Darn Socks!

Tuesday, February 11

Karen Hutchinson

Karen Hutchinson

By Karen Tousley Hutchinson of Loveland, Colorado, USA

The earth, lovingly created as an environment for life to flourish, shudders in distress because creation’s natural and living systems are becoming exhausted from carrying the burden of human greed and conflict. Humankind must awaken from its illusion of independence and unrestrained consumption without lasting consequences.

—Doctrine and Covenants 163:4b

I love to darn socks. That statement can immediately shut down all conversation around me. Who in the world still wants to darn a sock? They are inexpensive to buy, and a pain to keep wearable—at least that’s how many people respond.

But I find great enjoyment in picking up the holey sock that needs fixing, finding a matching color yarn, and getting out my wooden darning egg. I sit down and make that useless item into something useful again.

I do have to admit that most socks I darn are socks I knitted myself. I know these socks well—they are my creations. I want them to be whole and beautiful again. I want them to fulfill their mission—to warm toes and comfort the foot in the shoe.

I wonder if God feels that way about us, God’s creation. God already knows us in ways far better than I know the socks I have made. God wants us to be whole, useful, and spiritually beautiful. And God tries to keep us “darned” all the time. When we become holey, tattered, and worn out, God is there with matching thread waiting for us to respond to divine repairs.

As much as I enjoy being the one doing the repairing, I want to be open and receptive to God’s efforts to heal me (no pun intended), so I can become that useful and beautiful creation again.

“If our minds and senses are alive to the trace of God in all creatures, we shall never waste…nor spoil…nor destroy in all the Earth. If we take and eat one piece of bread, how can we drop it half eaten and reach for another?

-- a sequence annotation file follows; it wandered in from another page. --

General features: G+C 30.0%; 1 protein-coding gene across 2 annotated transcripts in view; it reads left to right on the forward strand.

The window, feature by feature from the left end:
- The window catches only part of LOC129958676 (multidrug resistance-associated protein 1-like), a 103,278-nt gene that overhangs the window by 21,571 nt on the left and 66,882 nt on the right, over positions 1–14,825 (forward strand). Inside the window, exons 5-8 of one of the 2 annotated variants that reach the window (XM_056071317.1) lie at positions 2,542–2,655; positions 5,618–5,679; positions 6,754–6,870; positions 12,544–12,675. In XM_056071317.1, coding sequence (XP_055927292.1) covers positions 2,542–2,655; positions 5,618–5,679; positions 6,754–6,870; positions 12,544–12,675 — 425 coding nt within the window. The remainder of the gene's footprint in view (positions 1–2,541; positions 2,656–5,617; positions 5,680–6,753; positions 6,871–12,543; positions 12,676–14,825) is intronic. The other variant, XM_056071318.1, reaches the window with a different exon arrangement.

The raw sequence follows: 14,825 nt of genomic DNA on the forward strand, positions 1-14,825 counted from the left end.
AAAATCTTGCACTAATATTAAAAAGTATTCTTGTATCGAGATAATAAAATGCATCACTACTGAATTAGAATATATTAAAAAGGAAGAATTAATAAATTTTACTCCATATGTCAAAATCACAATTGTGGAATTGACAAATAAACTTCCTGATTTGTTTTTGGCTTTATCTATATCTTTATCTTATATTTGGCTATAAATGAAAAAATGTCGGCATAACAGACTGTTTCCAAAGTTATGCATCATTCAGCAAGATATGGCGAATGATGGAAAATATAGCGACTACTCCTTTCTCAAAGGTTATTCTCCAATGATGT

If a length of cotton, grown from so miraculous a seed in so complex a soil, tended, and harvested, and woven, and shaped by so many hands and minds…if such a scrap of stuff wears thin, shall we not hold it in careful hands? If it tears, shall we not mend it with love?”

—Faye Malania, The Quantity of a Hazelnut, adapted

Prayer for Peace
We would touch your Earth carefully, Lord. We would use it gently. We would treat it as the fragile creation that you have lent us. Help us mend it with love and peace.

Spiritual Practice: Weaving a Life
Hold (or imagine holding) a piece of woven cloth. Examine it carefully. Notice overlapping threads, the strength of their intermingling. Write a journal entry or meditate about the threads and patterns of your life. What design do you see? How does the life pattern you are weaving create justice and wholeness in God’s world? What new pattern are you called to weave?

Peace Covenant
Today, God, I will use the Earth less, and leave it as healthy as I can.

Leave a comment


  1. Susan Kimes

     /  21 February 2014

    Thankyou for your thoughts on darning. It reminds me that I am worth God’s fixing me now after my son died & I’ve been so depressed. I feel the Master’s hands working on me & know I must be patient.

  2. Diane Akers

     /  15 February 2014

    Thanks! Such beautiful words of wisdom and so wonderfully written!

  3. CK

     /  12 February 2014

    Karen, I loved your analogy with “creation” and making the “useless” usefull again! And yes, you DO make excellent socks, and other knitted items.

  4. Gladys Geis

     /  11 February 2014

    Thank you Karen for your thoughts. They help me to be more aware of things I can do that will be of value to our planet and how important it is to pay attention to souls that become old and worn and feel of no value.


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